Actually, to perform this calculation is quite a task. I was interested in calculating the

redundancy of printed English. I started in by calculating it from the entropy formulas.

What is actually done is to obtain the redundancy of artificial languages which are

approximations to English. I pointed out that we represent an information source as a

statistical process. In order to see what is involved in that representation, I constructed

some approximations to English in which the statistics of English are introduced by

easy stages. The following are examples of these approximations:

1. xfoml rxkhrjffjuj zlpwcfwkcyj ffjeyvkcqsghyd

2. ocro hli rgwr nmielwis eu ll nbnesebya th eei

3. on ie antsoutinys are t inctore st be s deamy achin d ilonasive tucoowe at

teasonare fuso |

4. in no ist lat whey cratict froure birs grocid pondenome of demonstures of

the retagin is regiactiona of cre.

5. representing and speedily is an good apt or come can different natural

here he the a in came the to of to expert gray come to furnishes the line

message had be these.

6. the head and in frontal attack on an english writer that the character of

this point is therefore another method for the letters that the time of who

ever told the problem for an unexpected.

In the first approximation we don’t introduce any statistics at all. The letters are chosen

completely at random. The only property of English used lies in the fact that the letters

are the twenty-seven letters of English, counting the space as an additional letter. Of

course this produces merely a meaningless sequence of letters. The next step (2) is to

introduce the probabilities of various letters. This is constructed essentially by putting

all the letters of the alphabet in a hat, with more E’s than Z’s in proportion to their relative

frequency, and then drawing out letters at random. If you introduce probabilities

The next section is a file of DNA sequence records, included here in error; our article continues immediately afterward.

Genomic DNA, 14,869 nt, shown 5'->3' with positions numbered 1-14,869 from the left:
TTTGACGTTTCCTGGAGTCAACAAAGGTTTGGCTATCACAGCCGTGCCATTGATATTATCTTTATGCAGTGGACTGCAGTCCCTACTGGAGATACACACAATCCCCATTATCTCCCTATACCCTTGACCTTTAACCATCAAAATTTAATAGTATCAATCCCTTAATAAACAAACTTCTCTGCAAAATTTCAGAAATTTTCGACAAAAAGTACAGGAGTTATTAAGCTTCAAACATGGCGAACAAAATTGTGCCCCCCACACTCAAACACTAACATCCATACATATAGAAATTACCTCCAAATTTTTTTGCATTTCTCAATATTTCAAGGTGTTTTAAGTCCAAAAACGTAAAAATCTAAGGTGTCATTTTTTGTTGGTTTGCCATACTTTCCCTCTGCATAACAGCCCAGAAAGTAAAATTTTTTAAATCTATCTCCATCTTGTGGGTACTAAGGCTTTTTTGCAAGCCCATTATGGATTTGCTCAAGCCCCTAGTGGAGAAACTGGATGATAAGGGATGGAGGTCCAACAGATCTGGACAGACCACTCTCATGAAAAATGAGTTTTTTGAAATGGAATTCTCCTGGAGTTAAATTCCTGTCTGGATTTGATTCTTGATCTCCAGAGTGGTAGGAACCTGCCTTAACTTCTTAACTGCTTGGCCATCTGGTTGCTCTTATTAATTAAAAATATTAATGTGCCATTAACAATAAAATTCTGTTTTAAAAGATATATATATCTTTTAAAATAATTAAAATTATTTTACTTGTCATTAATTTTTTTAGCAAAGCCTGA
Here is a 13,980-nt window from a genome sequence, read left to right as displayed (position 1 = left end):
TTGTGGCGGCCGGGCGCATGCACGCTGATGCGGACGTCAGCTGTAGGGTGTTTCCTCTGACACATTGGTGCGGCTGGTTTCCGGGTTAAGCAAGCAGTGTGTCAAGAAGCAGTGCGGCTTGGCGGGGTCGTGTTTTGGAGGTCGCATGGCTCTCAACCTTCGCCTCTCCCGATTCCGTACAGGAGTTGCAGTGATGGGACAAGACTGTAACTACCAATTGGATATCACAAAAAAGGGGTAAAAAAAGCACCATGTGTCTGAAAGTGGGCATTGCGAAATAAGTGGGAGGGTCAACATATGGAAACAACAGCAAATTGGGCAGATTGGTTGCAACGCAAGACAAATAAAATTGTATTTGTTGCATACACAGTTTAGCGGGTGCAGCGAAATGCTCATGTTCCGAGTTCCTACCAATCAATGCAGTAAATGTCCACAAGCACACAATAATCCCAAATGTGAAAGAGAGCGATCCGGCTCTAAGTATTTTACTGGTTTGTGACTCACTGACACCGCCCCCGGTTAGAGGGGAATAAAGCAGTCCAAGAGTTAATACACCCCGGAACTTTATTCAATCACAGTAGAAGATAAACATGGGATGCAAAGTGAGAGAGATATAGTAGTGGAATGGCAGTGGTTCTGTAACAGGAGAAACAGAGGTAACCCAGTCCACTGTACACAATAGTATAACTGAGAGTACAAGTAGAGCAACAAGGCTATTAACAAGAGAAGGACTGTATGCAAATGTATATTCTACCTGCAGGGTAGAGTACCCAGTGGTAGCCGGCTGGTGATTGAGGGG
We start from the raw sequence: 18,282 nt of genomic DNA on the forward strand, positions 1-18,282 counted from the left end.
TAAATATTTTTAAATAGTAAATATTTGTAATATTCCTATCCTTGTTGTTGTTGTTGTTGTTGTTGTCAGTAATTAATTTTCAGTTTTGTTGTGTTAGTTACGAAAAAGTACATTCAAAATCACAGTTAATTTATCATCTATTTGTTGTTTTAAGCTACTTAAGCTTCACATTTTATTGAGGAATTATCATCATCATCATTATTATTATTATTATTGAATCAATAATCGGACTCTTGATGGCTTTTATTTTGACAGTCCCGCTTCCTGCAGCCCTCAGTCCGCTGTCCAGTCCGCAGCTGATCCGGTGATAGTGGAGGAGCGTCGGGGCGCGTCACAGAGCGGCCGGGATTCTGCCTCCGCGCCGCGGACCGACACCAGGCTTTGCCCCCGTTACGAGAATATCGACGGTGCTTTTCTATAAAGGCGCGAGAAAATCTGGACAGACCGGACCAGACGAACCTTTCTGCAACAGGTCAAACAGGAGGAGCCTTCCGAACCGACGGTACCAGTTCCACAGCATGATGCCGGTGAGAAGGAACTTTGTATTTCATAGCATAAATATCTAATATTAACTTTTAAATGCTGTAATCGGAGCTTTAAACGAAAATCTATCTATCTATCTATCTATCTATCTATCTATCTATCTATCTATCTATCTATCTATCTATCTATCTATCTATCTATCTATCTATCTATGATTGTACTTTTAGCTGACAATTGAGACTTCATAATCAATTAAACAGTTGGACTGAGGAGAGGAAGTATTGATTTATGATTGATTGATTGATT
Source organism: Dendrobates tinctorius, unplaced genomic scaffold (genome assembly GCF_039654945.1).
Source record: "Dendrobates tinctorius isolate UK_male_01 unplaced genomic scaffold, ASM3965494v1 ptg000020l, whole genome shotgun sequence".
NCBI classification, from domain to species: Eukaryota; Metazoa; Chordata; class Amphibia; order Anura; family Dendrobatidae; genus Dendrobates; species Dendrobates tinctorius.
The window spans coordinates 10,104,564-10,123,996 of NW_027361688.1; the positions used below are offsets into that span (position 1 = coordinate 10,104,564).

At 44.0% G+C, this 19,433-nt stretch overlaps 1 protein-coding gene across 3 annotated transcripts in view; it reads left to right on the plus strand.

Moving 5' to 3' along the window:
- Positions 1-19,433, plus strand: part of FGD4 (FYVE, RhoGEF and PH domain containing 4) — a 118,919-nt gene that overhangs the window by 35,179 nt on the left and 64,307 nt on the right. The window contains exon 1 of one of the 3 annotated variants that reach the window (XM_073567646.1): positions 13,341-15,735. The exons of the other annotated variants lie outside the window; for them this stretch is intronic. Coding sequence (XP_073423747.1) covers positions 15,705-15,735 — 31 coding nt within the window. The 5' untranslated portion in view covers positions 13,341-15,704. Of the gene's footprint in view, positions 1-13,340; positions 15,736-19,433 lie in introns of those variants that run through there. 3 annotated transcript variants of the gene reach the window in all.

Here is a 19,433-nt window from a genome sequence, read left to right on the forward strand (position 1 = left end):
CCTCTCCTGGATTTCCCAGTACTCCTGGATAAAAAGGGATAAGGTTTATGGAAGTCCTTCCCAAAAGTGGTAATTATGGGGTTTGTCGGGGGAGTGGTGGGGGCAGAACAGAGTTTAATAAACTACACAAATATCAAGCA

for pairs of letters, you get something like Approximation 3. It looks a bit more like

English, since the vowel consonant alternation is beginning to appear. In Approximation

3 we begin to have a few words produced from the statistical process. Approximation

4 introduces the statistics of trigrams, that is, triplets of letters, and is again somewhat

closer to English. Approximation 5 is based on choosing words according to their

probabilities in normal English, and Approximation 6 introduces the transition probabilities

between pairs of words. It is evident that Approximation 6 is quite close to normal

English. The text makes sense over rather long stretches. These samples show that

it is perhaps reasonable to represent English text as a time series produced by an

involved stochastic process.

The redundancies of the languages 1 to 5 have been calculated. The first sample (1)

is a random sequence and has zero redundancy. The second, involving letter frequencies

only, has a redundancy of 15 per cent. This language could be compressed 15 per

cent by the use of suitable coding schemes. The next approximation (3), based on diagram[!]

structure, gives a redundancy of 29 per cent. Approximation 4, based on trigram

structure, gives a redundancy of 36 per cent. These are all the tables that are

available on the basis of letter frequencies. Although cryptographers | have tabulated

frequencies of letters, digrams, and trigrams, so far as I know no one has obtained a

complete table of quadrugram frequencies. However, there are tables of word frequencies

in English which are quite extensive, and it is possible to calculate from them the